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PolyA (pA) tail binding proteins (PABPs) control mRNA polyadenylation, stability and translation. In a purified system, S. cerevisiae PABPs, Pab1p and Nab2p, are individually sufficient to provide normal pA tail length. However, it is unknown how this occurs in more complex environments. Here we find that the nuclear exosome subunit Rrp6p counteracts the in vitro and in vivo extension of mature pA tails by the non-canonical pA polymerase Trf4p. Moreover, PABP loading onto nascent pA tails is controlled by Rrp6p; while Pab1p is the major PABP, Nab2p only associates in the absence of Rrp6p. This is because Rrp6p can interact with Nab2p and displace it from pA tails, potentially leading to RNA turnover as evidenced for certain pre-mRNAs. We suggest that a nuclear mRNP surveillance step involves targeting of Rrp6p by Nab2p-bound pA-tailed RNPs and that pre-mRNA abundance is regulated at this level.
To become functional, nascent eukaryotic mRNAs are processed in the nucleus. The pA tail, bound by PABPs, is a key attribute of this maturation and required for mRNA nuclear export and cytoplasmic translation (Eckmann et al., 2011; Kuhn and Wahle, 2004; Lemay et al., 2010a). Nuclear biogenesis of pA tails by the pre-mRNA 3′end processing machinery involves endonucleolytic cleavage of the nascent transcript followed by the 3′addition of adenosyl (A) residues. The length of mature eukaryotic pA tails is remarkably well defined, reaching ~70–80 nt during in vitro polyadenylation reactions in S. cerevisiae and ~250 nt in human cell extracts (Eckmann et al., 2011; Lemay et al., 2010b). Similar tail lengths are observed in vivo. Deviations from this norm can have dramatic consequences and modulation of pA tail length via its trimming or re-adenylation contributes in a major way to the post-transcriptional control of gene expression (Eckmann et al., 2011). However, while much is now known about the factors responsible for cleavage and pA tail synthesis, the mechanism determining final tail length is not well described. Most information derives from mammals where A-addition initiates in a distributive mode until the growing tail reaches a length sufficient for binding of the first nuclear PABP (PABPN1). This factor interacts directly with human PAP thereby promoting a switch to processive elongation (Eckmann et al., 2011). PABPN1 also helps terminate polyadenylation when the mature tail length is reached, presumably by forming a multimeric structure prohibitory to further PAP-mediated synthesis. Whether polyadenylation in S. cerevisiae goes through similar phases is not known, but there is so far no evidence for a direct interaction between PABPs and Pap1p.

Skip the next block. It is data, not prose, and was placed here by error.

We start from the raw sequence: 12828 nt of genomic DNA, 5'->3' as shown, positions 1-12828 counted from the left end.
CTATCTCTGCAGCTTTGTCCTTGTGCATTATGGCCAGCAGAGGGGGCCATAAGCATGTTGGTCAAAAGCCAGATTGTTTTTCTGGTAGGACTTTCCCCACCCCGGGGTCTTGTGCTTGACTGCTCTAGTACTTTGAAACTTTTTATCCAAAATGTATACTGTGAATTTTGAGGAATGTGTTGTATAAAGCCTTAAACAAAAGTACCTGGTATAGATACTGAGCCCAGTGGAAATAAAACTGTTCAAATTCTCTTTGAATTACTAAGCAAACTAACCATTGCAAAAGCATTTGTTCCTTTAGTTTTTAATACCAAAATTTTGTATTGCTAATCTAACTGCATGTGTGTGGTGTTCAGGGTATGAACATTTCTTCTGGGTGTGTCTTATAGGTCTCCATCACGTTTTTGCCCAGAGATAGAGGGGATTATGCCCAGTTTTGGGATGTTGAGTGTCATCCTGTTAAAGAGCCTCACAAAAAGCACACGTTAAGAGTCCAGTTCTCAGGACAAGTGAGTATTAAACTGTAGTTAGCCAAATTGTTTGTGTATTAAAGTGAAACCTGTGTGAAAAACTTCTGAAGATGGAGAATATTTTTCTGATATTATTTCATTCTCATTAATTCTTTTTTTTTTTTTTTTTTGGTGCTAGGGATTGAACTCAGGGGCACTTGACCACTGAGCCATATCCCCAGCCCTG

S. cerevisiae contains two major PABPs, Pab1p and Nab2p, which are at steady state predominantly cytoplasmic and nuclear, respectively. In sequence, Pab1p is homologous to mammalian cytoplasmic PABP (PABPC), whereas Nab2p does not share any discernable homology to PABPN1. Pab1p functions in translation and also interacts with the Pan2p/Pan3p containing PAN deadenylase complex, an interaction suggested to be important for pA tail length control (Brown and Sachs, 1998). Despite its steady-state cytoplasmic localization, Pab1p shuttles between nucleus and cytoplasm and interacts with the strictly nuclear pre-mRNA cleavage factor IA (CFIA) complex (Amrani et al., 1997; Brune et al., 2005; Minvielle-Sebastia et al., 1997). Nab2p also shuttles and has been implicated in mRNA nuclear export via interactions with mRNA export factors Yra1p, Mex67p and the nuclear-pore associated protein Mlp1p (Fasken et al., 2008; Hector et al., 2002; Iglesias et al., 2010). Nab2p is exported with mRNA to the cytoplasm where it is thought to be exchanged for Pab1p (Lemay et al., 2010b). Unlike Pab1p, no direct interactions between Nab2p and 3′end processing factors have been reported.